When Abolitionists Argued for States’ Rights and Secession

When Northerners argued for States' Right and Secession

Emancipating Slaves, Enslaving Free Men: A History of the American Civil War


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States’ rights and secession haven’t always been synonymous with the South. In fact, in the lead up to the Civil War, abolitionists denouncing the Fugitive Slave Act defended both states’ rights and secession, while it was southern politicians that argued for more Federal involvement. In Jeffrey Hummel’s book, “Emancipating Slaves, Enslaving Free Men,” we’re given a fascinating look at the complex battle to end slavery.

The political debate centered around slavery’s Achilles heel, the runaway slave. So long as slaves had a place to run to for freedom, the entire economic viability of the slave system became called into question. “If blacks could simply obtain freedom by slipping across an open border, enforcement throughout the upper South was compromised, and the lower South would feel the repercussions” (p. 54).

In order to prevent northern states from becoming a safe-haven for runaways, the South had insisted on including a fugitive slave clause in the Constitution. According to Article IV, Section 2, all states, including free states were required to return escaped slaves. “This in effect required the national government to subsidize the enforcement of the slave system with resources from slaveholders and non-slaveholders alike” (p. 11).


Underground Railroad Routes to Canada


However, abolitionists remained undeterred. They challenged the Fugitive Slave Act in the courts, and they illegally set up the Underground Railroad which helped assist runaway slaves make their way to Canada. In 1842 the state of Pennsylvania even ended up challenging the Act in the Supreme Court. Trying to find a middle path, the Court concluded that the Constitution did in fact grant a positive right of an owner to his slave, so no state could prohibit a master from coming north and retrieving his “property.” However, Justice Story also added that the states did not have to participate in enforcing the Fugitive Slave Act.


Seven northern legislatures responded with personal liberty laws. These either prohibited state officials from participating in a recapture or forbade holding fugitive slaves in state or local jails. In the face of these hostile enactments, the legal privilege to head north and personally retrieve slaves did not amount to much. (p. 54)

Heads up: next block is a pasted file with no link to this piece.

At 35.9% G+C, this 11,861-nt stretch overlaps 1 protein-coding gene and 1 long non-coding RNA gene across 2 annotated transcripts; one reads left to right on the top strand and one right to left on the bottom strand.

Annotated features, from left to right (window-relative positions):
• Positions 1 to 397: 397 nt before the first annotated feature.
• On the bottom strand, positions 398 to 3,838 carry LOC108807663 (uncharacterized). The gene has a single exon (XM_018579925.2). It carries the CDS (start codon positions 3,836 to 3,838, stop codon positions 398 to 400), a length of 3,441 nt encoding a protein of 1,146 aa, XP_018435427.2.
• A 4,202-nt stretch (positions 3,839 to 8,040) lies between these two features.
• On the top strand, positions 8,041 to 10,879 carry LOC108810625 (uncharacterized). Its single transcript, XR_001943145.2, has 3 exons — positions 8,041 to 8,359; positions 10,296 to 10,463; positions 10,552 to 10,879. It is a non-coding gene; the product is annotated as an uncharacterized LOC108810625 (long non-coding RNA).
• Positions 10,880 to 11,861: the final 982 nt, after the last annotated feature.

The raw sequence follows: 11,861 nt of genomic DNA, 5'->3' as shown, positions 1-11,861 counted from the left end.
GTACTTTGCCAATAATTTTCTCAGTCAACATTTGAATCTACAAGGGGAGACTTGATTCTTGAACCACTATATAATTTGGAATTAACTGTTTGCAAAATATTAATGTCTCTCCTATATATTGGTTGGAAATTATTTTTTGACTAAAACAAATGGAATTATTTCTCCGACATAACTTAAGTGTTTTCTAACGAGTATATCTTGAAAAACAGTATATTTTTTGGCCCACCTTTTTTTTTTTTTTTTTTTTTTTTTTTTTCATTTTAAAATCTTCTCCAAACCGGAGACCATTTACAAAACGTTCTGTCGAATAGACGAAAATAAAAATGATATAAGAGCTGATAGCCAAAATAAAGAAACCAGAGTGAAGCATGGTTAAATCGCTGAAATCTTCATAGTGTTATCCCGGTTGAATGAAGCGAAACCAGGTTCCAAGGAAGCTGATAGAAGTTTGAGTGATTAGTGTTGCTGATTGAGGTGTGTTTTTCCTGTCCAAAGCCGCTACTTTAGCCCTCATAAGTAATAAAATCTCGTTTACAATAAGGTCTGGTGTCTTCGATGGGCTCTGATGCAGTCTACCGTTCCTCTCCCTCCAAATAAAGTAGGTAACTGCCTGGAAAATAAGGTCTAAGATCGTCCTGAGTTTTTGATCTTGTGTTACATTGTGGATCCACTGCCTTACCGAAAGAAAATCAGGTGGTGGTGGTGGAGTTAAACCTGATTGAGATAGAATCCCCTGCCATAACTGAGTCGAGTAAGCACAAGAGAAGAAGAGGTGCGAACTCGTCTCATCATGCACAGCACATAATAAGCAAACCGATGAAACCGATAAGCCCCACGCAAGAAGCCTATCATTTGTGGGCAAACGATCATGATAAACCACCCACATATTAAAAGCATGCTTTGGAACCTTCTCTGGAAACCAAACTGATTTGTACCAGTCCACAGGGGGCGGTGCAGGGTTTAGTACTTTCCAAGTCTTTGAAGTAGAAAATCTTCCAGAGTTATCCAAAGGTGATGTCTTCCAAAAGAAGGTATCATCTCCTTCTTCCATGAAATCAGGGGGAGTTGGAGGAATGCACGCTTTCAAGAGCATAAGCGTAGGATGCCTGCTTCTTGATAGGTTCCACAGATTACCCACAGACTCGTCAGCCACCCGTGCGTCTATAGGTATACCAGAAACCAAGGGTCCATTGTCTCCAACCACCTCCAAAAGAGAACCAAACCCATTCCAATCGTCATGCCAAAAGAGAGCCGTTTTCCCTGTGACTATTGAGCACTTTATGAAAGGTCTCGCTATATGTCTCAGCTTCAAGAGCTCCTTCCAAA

As a result, in 1850 the South managed to work out in the Missouri Compromise a more stringent version of the former Fugitive Slave Act. Several state governments responded by openly defying the law, and attempted to find ways to make enforcing it impossible.

It was a huge source of irritation and contention among southerners that northern states were nullifying Federal law within their own borders. Hummel quotes a Virginia Congressman, Charles James Faulkner referring to the earlier actions of Pennsylvania:


slaves are absconding from Maryland and this portion of Virginia in gangs of tens and twenties and the moment they reach the Pennsylvania line, all hopes of their recapture are abandoned. The existence of such a law on the Statue Book of any State is not only a flagrant violation of the spirit of the Federal Constitution and indeed of its express provisions, but is a deliberate insult to the whole Southern people, which . . . would amongst nations wholly independent and disconnected by Federal Relations be a just cause of War. (p. 55)


However, for many abolitionists, they would rather not live under a constitution that violated their conscience, and they argued that due to its immorality the Constitution had lost all the legal force of law. Leading abolitionist, William Lloyd Garrison declared the Constitution “a covenant with death and an agreement with hell,” and publicly burned a copy at a 4th of July celebration: “So perish all compromises with tyranny!” If the abolitionists could not outlaw the practice of slavery in the United States, the next best thing was for the free states to leave the Union and provide a legal asylum for runaway slaves. The slogan for the leading abolitionist newspaper, The Liberator, was “No Union with Slave-Holders” (p. 21).

While this anti-nationalism did not sit well with many non-abolitionists in the North, Southern slave owners were livid at abolitionist proposals for disunion. If northern states nullifying federal Fugitive Slave laws threatened the economic viability of slavery, then a few northern states seceding would make it impossible to continue the practice. Northern abolitionists were so eager to separate from the South that when the first southern states announced their independence, not only did the abolitionists such as Garrison cheer the South’s departure, but they actually worried that the Southern states were merely bluffing.


The withdrawal of the deep South’s representatives from Congress made free-state control over the national government more pronounced than ever. The Republicans would have a free hand in the territories, whereas the economic viability of a small, independent slave republic was in doubt, especially if it could not expand. (p. 137)


In the end, Hummel’s point is that merely by northerners defending states’ rights and secession, slavery would have ended without the deaths of hundreds of thousands of U.S.  soldiers in the Civil War.



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